Benghazi Follows Hillary Clinton All the Way to Iowa
As Hillary Clinton tried to turn her attention back to the campaign trail in Iowa on Monday, a new distraction reared its head in Washington.
The New York Times reported that Representative Trey Gowdy, who is leading the panel investigating the 2012 attack on the U.S. consulate in Benghazi, Libya, planned to call longtime Clinton ally Sidney Blumenthal for a private interview.
The report described memos that Blumenthal sent to Clinton while she was secretary of state, offering advice about Libya. At the time, Blumenthal was working for the Clinton Foundation and also was advising business associates who were trying to do business with Libya's new government, the Times said. Much of Blumenthal's information appeared to come from those business associates, the Times said.
The extent to which Blumenthal may have been operating a type of back-door intelligence operation for Clinton as secretary of state has been an emerging thread of inquiry for Republicans on the Benghazi committee over the last couple of months.
Committee member Mike Pompeo, a Republican from Kansas, told Bloomberg last month that the committee intended to speak to Blumenthal, based on private e-mails that were tied to him and turned over to the panel. Among his concerns, Pompeo said in an interview, was the extent of Blumenthal's unofficial influence on policy, and security concerns surrounding such an outside "agent of influence."
In a statement, the top Democrat on the Benghazi committee, Elijah Cummings of Maryland, blasted what he called the leak of such information, including news that Blumenthal was going to be called to testify.
"These latest moves by the Benghazi Committee—issuing a subpoena without first contacting the witness, leaking news of the subpoena before it was served, and not holding any committee debate or vote—are straight out the partisan playbook of discredited Republican investigations," he said.
"The fact is that we have had these exact emails for three months, and the latest abuses by the committee are just one more example of a partisan, taxpayer-funded attack against Secretary Clinton and her bid for president," said Cummings.
Cummings had no immediate comment on Blumenthal's activities detailed in the e-mails.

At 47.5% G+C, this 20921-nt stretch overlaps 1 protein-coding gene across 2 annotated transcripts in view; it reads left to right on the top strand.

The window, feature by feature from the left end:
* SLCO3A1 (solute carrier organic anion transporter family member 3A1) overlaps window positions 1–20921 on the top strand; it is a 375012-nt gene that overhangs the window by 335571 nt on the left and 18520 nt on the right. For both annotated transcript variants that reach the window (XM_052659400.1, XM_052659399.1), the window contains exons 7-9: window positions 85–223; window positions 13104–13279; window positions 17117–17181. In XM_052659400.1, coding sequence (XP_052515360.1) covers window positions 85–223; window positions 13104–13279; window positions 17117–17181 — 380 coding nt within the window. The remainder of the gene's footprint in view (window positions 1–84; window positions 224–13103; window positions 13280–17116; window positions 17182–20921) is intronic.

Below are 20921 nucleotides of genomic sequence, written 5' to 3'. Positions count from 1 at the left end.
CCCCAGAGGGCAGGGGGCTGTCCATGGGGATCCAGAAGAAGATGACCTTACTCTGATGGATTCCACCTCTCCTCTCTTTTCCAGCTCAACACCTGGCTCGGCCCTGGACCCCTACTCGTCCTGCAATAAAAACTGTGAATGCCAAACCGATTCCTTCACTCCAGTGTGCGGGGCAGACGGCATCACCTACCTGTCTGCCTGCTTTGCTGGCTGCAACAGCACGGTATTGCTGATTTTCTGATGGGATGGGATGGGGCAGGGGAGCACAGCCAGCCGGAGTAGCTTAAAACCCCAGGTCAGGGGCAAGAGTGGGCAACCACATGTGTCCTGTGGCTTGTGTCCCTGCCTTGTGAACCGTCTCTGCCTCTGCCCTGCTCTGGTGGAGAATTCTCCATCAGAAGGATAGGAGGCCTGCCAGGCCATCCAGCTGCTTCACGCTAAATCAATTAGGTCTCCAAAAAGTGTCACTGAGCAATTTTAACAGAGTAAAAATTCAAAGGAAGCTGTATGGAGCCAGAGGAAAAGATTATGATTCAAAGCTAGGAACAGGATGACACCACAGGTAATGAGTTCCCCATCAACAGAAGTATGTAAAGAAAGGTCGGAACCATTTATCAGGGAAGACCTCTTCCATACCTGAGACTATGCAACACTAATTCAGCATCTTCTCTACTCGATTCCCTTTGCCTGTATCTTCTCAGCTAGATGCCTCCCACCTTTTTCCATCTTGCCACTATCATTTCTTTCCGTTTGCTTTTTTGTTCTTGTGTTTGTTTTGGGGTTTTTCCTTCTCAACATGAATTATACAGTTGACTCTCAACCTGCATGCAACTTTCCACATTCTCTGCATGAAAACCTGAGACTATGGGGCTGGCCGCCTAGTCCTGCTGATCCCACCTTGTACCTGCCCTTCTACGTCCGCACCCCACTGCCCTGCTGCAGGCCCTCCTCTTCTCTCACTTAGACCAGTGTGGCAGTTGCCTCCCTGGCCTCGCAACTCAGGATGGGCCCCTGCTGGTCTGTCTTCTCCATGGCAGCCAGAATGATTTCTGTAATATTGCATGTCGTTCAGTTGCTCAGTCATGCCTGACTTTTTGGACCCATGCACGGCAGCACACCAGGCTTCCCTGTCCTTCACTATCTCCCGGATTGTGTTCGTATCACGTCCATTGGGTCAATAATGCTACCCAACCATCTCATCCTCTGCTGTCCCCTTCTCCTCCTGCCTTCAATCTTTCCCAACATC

In Iowa, Clinton said that she ultimately hopes to scale back the influence of “dark money” in politics, promising to "appoint Supreme Court justices who will support the right to vote and not the right of billionaires to buy elections.”
It was an apparent reference to court decisions that opened the door to the rise of super-political action committees. Those committees operate independently from candidate campaigns and can accept unlimited donations from individuals and corporations.
Though Clinton spoke against the trend on Monday, she has at least two super-PACs working on her behalf.
Clinton spent the afternoon at the first grassroots gathering she’s attended this cycle in Iowa, a Mason City house party that drew committed supporters and some undecided Democrats.
“It really is about people-to-people connections,” Clinton told about 60 people who had gathered in the living room and kitchen of Dean Genth and Gary Swenson. It was a quiet rebuke to assertions that Clinton has gone too long–a full four weeks–since taking questions from reporters.
Clinton’s staff had long intended to limit her interactions with the press during the early stages of the campaign, with the goal of keeping the candidate’s focus—and the media’s—on the voters she was meeting.
She responded to a few shouted questions on her first day on the campaign trail in mid-April, in Monticello, Iowa, and talked to reporters briefly about the book Clinton Cash at the end of a roundtable in Keene, N.H.